The land-locked Kingdom of Swaziland has a population of just 1.4 million. This small country is often overlooked despite the denial of human rights and it enduring Africa’s longest running state of emergency since 1973.
The people of Swaziland suffer from extreme poverty (almost two thirds of the population live on less than $1.90 a day). It has the highest rate of HIV/AIDS in the world at 27 per cent. Swaziland is Africa's only absolute monarchy. Political parties are banned, political and civic activists are repressed, and the judiciary, media and other authoritative bodies are controlled by the monarchy.
ACTSA's work in Swaziland
ACTSA works to increase awareness of the situation in Swaziland, calling for development, equality and respect for human rights.
Working with a wide range of civil society organisations in Swaziland, we highlight the persistent human rights abuses to decision makers in the UK, Commonwealth and European Union, and encourage them to take action. We also support actions and initiatives in Southern Africa which help bring about positive change in Swaziland.
ACTSA hands in action cards to the Commonwealth
On Swaziland’s Independence Day (Tuesday 6 September), we handed in 500 signed action cards at the Commonwealth Secretariat. The cards call on the Commonwealth to take action on Swaziland’s persistent violations of human rights, the rule of law and Commonwealth principles and values. Find out more.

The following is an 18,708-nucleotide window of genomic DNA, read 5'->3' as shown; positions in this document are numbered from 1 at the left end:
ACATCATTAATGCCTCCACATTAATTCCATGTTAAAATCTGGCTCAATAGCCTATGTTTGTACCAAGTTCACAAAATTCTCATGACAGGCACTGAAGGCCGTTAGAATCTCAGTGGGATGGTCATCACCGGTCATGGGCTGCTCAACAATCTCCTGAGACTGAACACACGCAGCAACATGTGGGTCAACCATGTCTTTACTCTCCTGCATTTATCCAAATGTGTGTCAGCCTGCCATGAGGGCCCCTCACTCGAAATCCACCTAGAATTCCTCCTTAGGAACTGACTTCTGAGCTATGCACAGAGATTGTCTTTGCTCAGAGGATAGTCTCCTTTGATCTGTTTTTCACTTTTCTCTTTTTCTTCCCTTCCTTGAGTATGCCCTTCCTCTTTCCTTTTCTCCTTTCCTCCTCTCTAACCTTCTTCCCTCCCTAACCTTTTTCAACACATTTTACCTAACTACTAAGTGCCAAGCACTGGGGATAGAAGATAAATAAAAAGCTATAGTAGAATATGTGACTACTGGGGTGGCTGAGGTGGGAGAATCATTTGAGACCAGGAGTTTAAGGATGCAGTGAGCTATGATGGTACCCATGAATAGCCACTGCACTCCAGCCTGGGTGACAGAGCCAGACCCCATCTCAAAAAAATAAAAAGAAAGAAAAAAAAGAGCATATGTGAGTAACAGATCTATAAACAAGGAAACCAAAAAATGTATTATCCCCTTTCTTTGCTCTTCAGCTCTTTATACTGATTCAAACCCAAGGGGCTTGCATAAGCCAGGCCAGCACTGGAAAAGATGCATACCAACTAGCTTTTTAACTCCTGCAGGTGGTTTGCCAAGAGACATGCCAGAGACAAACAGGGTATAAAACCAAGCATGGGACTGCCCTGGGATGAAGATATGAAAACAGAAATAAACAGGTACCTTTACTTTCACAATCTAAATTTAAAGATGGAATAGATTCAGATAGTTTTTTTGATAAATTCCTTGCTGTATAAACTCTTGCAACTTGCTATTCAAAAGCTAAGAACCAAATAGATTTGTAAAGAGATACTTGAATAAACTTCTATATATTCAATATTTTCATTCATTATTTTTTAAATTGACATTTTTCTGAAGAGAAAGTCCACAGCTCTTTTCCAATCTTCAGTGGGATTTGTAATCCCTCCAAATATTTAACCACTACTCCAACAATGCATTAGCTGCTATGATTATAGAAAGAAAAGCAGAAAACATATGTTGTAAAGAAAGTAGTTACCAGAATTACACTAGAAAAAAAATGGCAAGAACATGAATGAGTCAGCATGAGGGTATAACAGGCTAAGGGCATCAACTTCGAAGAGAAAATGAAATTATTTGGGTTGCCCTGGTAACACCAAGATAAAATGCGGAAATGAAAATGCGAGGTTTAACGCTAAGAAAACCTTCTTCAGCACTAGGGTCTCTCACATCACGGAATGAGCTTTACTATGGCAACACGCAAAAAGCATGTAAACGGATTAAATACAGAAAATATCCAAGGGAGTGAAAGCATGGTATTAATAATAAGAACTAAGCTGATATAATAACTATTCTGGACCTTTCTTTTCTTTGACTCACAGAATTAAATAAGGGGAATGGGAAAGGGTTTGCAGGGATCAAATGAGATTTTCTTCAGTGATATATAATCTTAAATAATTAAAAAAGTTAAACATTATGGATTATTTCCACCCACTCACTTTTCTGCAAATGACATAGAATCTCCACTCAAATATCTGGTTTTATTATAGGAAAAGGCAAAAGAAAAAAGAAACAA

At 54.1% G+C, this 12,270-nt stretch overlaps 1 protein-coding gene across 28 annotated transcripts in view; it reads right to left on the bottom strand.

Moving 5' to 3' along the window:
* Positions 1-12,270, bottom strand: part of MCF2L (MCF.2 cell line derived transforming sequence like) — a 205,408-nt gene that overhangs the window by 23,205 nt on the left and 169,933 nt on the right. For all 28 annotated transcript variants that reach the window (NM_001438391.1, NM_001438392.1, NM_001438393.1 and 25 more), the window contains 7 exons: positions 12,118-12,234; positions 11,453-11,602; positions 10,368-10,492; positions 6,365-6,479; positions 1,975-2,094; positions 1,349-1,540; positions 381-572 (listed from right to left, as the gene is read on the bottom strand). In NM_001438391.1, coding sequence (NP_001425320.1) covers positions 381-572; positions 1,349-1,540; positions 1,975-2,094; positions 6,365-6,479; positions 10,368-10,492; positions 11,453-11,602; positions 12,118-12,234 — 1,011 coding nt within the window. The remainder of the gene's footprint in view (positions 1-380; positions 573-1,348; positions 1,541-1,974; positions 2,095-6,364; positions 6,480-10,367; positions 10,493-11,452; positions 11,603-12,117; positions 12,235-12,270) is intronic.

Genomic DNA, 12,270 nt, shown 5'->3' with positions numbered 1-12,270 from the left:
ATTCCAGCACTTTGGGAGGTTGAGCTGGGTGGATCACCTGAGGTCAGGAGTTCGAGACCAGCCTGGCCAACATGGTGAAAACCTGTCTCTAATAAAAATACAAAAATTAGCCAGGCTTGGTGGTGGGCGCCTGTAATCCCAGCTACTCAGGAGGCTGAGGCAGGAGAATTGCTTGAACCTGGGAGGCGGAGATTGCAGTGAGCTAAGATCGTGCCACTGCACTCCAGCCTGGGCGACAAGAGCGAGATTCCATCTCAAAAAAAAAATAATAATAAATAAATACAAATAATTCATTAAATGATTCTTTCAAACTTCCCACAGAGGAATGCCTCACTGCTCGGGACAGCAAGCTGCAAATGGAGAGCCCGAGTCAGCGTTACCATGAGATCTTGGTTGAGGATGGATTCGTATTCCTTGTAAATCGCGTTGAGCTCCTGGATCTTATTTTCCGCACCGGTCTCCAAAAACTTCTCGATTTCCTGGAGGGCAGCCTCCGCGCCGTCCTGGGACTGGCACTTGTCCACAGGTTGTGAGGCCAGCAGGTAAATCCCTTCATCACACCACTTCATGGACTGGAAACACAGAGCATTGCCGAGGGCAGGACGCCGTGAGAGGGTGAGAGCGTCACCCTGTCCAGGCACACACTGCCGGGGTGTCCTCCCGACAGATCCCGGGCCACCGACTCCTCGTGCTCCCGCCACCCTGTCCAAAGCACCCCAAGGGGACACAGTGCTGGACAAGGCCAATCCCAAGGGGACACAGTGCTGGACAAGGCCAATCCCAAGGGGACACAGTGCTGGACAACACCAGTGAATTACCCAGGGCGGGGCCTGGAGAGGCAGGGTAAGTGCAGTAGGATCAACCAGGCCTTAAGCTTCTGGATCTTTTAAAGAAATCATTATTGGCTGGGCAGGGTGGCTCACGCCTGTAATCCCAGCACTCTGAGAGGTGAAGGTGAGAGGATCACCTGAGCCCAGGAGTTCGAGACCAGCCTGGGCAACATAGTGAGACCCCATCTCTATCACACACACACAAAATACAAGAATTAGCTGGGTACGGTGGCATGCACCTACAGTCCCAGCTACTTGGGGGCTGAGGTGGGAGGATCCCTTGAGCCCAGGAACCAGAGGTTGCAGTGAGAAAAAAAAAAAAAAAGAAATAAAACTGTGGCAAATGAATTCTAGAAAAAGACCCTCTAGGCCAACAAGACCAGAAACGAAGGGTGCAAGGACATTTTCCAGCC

Women's Rights in Swaziland Briefing Paper
This briefing paper looks at the dire situation for women in Swaziland; the issues that need to be addressed for there to be gender equality in the country; and the growing women’s movement helping to change attitudes.
Swaziland's Downward Spiral: The International Community Must Act Now
ACTSA calls on the international community to apply serious pressure on the Government of Swaziland so that it respects human rights and develops a genuinely democratic constitution.
Submission on Swaziland to the Commonwealth Ministerial
Action Group (CMAG)
ACTSA made a submission to the Commonwealth Ministerial Action Group (CMAG) that called for Swaziland to be held to account for its serious breaches of the Commonwealth Charter.